135 hectare park laid out in the 19th century. 138,000 trees, from the nearby forest of Crécy, were planted as part of the whole. Lower down, near the lake crossed by the river Maye, ruins have been reconstructed to form an ancient castle.
The battlefield at the Newfoundland memorial gives you a moving and realistic idea of what the fighting must have been like. Three bronze plaques fixed to the base of the mound comprise the national Newfoundland memorial to the missing.
This is one of France's smallest nature reserves but with great biodiversity! Peat digging (for fuel) in the 18th and 19th centuries created the landscape which we see today: little lakes in the place of meadows. There's a footpath, so it's easy to walk round.
The Hâble d’Ault is a unique coastal site, to the south of the Baie de Somme (its big sister), just where the cliffs begin to rise. This old lagoon is protected from the open sea by a narrow and fragile bank of pebbles. It's a first class bird sanctuary and a great place for walks.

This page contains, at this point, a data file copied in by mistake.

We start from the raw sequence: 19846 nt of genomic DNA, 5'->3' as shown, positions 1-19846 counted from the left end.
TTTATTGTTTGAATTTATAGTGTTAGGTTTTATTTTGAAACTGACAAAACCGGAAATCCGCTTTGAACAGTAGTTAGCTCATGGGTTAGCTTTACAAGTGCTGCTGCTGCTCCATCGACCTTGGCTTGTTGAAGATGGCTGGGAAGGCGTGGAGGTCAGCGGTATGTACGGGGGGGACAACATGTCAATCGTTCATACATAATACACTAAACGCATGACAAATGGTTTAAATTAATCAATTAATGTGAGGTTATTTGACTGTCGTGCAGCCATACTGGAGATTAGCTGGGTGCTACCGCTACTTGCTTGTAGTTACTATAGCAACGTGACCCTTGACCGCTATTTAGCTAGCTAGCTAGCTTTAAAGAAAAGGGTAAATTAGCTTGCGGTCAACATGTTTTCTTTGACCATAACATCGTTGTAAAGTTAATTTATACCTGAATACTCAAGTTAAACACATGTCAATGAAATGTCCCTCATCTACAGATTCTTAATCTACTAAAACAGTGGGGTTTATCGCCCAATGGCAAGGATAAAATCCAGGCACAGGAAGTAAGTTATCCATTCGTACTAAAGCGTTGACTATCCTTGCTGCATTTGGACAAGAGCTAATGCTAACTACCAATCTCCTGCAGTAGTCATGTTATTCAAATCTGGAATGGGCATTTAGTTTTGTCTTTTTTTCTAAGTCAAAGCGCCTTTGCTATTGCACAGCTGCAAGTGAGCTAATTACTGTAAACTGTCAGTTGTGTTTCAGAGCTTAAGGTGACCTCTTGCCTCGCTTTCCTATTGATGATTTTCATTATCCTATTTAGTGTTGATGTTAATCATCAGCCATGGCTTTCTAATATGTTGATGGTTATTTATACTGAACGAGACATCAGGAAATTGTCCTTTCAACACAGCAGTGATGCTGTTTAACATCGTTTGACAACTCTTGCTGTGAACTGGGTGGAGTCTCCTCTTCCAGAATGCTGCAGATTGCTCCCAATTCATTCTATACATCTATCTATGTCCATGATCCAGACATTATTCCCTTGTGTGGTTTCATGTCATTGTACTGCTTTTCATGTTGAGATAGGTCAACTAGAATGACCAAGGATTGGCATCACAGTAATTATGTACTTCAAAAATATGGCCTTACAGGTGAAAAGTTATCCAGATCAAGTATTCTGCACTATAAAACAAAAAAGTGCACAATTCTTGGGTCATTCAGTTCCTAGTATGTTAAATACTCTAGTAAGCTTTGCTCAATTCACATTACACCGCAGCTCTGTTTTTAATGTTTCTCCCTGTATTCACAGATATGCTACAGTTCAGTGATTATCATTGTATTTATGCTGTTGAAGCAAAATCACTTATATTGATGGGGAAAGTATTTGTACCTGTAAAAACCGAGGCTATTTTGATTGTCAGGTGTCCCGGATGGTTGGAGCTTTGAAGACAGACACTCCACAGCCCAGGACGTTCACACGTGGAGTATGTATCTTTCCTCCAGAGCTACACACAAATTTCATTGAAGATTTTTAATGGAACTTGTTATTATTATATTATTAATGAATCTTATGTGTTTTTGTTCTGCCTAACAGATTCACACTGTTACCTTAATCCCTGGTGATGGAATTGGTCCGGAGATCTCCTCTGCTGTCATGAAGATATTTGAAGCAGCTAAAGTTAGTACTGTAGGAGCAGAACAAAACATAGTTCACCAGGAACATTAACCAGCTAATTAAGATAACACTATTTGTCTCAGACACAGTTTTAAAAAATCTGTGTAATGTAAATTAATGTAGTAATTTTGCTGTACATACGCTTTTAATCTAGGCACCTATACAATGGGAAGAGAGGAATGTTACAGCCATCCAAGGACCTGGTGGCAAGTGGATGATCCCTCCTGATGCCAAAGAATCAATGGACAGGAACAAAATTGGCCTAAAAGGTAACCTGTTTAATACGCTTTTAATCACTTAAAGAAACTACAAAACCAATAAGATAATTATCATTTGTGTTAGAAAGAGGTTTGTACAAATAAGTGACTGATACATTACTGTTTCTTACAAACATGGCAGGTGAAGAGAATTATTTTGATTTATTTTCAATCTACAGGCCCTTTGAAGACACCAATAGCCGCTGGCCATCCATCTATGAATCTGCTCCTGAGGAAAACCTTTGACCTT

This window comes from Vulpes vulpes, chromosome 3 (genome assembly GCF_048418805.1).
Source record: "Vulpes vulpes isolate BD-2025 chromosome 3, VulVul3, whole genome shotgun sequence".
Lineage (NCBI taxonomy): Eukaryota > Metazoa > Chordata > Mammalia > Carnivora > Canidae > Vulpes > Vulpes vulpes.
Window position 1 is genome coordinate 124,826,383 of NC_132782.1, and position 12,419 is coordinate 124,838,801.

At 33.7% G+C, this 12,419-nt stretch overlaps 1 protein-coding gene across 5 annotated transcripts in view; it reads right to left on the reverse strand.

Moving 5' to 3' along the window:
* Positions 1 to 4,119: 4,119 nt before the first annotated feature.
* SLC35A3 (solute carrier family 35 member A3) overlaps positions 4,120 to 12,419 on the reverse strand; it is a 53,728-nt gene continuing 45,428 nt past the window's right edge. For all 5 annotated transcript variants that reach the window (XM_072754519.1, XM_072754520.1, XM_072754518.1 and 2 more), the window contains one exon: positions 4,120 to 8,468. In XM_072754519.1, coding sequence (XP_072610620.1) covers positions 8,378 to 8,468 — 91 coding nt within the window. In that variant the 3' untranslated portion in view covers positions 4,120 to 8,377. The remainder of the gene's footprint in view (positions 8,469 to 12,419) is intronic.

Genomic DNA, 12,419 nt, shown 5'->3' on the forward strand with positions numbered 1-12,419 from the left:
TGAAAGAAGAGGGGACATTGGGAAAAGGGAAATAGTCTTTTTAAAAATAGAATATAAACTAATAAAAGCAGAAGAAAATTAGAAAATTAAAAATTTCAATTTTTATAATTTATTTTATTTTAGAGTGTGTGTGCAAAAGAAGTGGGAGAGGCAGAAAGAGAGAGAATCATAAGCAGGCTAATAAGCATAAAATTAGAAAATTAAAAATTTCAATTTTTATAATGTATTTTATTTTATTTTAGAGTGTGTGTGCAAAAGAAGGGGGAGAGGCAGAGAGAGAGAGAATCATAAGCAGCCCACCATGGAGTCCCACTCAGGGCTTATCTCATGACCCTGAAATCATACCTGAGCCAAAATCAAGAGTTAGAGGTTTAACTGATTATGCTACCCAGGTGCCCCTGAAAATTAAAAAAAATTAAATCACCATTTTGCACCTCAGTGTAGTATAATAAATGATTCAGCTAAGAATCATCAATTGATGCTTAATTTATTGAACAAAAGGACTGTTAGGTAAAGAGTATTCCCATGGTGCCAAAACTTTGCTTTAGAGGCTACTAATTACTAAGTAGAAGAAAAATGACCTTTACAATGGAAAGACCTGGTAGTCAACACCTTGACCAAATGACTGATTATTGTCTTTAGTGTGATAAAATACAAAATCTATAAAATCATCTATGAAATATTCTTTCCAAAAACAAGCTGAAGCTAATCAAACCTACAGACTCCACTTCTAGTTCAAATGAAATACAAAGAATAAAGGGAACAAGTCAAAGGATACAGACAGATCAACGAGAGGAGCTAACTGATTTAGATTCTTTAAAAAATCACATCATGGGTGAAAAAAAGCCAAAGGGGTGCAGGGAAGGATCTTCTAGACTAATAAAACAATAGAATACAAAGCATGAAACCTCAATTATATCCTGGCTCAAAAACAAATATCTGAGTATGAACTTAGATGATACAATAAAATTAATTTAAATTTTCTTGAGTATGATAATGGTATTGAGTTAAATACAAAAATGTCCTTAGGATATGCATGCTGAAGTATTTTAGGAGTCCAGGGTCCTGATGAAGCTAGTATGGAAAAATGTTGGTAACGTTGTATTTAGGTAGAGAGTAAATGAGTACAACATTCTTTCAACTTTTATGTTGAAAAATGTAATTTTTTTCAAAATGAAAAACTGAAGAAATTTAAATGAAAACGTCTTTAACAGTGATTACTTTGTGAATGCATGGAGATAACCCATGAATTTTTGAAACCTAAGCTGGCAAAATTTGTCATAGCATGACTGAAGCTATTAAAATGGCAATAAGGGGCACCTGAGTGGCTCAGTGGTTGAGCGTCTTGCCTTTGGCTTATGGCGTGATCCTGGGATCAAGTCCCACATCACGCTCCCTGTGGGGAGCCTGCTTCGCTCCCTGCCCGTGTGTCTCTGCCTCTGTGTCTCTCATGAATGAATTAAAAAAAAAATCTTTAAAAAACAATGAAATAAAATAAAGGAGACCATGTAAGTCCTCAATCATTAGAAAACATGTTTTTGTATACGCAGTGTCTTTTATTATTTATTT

Outstanding natural site along the Somme valley (going towards the Baie). A maze of peat marshes and pools (one of the largest in the valley), linked by little footbridges which give the impression that you're walking ion water. Good 3km walk - easy - picnic tables.
This is one of the loveliest and most fascinating bays in the world. The Baie de Somme extends over 70 sq.km. from Le Marquenterre headland to Cayeux-sur-Mer. With its superb landscapes, fragile and protected, and entrancing light it has been a 'Grand Site de France' since 2011.
This memorial commemorates the part the Australian Corps played in the decisive battle of 4th July 1918. General Monash, an Australian, led Australian and American troops to victory in just 93 minutes! On-site you can see a reconstructed example of a German trench.